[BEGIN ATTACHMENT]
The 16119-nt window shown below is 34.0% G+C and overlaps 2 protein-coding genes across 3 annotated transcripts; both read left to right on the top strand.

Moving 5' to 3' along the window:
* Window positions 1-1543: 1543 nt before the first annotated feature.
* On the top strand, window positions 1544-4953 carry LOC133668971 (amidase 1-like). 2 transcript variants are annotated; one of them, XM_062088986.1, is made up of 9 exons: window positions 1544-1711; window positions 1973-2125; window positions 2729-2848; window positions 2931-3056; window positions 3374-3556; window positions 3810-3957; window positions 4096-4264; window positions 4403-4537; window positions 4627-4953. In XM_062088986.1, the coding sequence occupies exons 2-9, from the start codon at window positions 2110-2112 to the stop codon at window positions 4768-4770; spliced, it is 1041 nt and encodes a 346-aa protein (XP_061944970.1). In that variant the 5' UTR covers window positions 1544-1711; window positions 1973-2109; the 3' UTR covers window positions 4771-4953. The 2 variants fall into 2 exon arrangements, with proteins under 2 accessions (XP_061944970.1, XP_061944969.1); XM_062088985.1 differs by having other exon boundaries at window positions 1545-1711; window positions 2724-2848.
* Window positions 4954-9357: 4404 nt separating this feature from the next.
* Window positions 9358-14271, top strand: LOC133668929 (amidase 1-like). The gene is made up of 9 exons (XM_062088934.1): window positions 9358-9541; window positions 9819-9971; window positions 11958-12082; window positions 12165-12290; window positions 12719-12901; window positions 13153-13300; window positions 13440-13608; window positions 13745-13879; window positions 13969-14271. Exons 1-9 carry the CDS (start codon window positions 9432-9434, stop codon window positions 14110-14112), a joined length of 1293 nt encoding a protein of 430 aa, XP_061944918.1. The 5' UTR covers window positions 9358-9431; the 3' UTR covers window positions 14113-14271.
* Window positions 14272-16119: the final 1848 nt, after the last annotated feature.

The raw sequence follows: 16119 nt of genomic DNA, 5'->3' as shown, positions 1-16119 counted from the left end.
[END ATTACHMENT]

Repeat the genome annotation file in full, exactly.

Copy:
The 16119-nt window shown below is 34.0% G+C and overlaps 2 protein-coding genes across 3 annotated transcripts; both read left to right on the top strand.

Moving 5' to 3' along the window:
* Window positions 1-1543: 1543 nt before the first annotated feature.
* On the top strand, window positions 1544-4953 carry LOC133668971 (amidase 1-like). 2 transcript variants are annotated; one of them, XM_062088986.1, is made up of 9 exons: window positions 1544-1711; window positions 1973-2125; window positions 2729-2848; window positions 2931-3056; window positions 3374-3556; window positions 3810-3957; window positions 4096-4264; window positions 4403-4537; window positions 4627-4953. In XM_062088986.1, the coding sequence occupies exons 2-9, from the start codon at window positions 2110-2112 to the stop codon at window positions 4768-4770; spliced, it is 1041 nt and encodes a 346-aa protein (XP_061944970.1). In that variant the 5' UTR covers window positions 1544-1711; window positions 1973-2109; the 3' UTR covers window positions 4771-4953. The 2 variants fall into 2 exon arrangements, with proteins under 2 accessions (XP_061944970.1, XP_061944969.1); XM_062088985.1 differs by having other exon boundaries at window positions 1545-1711; window positions 2724-2848.
* Window positions 4954-9357: 4404 nt separating this feature from the next.
* Window positions 9358-14271, top strand: LOC133668929 (amidase 1-like). The gene is made up of 9 exons (XM_062088934.1): window positions 9358-9541; window positions 9819-9971; window positions 11958-12082; window positions 12165-12290; window positions 12719-12901; window positions 13153-13300; window positions 13440-13608; window positions 13745-13879; window positions 13969-14271. Exons 1-9 carry the CDS (start codon window positions 9432-9434, stop codon window positions 14110-14112), a joined length of 1293 nt encoding a protein of 430 aa, XP_061944918.1. The 5' UTR covers window positions 9358-9431; the 3' UTR covers window positions 14113-14271.
* Window positions 14272-16119: the final 1848 nt, after the last annotated feature.

The raw sequence follows: 16119 nt of genomic DNA, 5'->3' as shown, positions 1-16119 counted from the left end.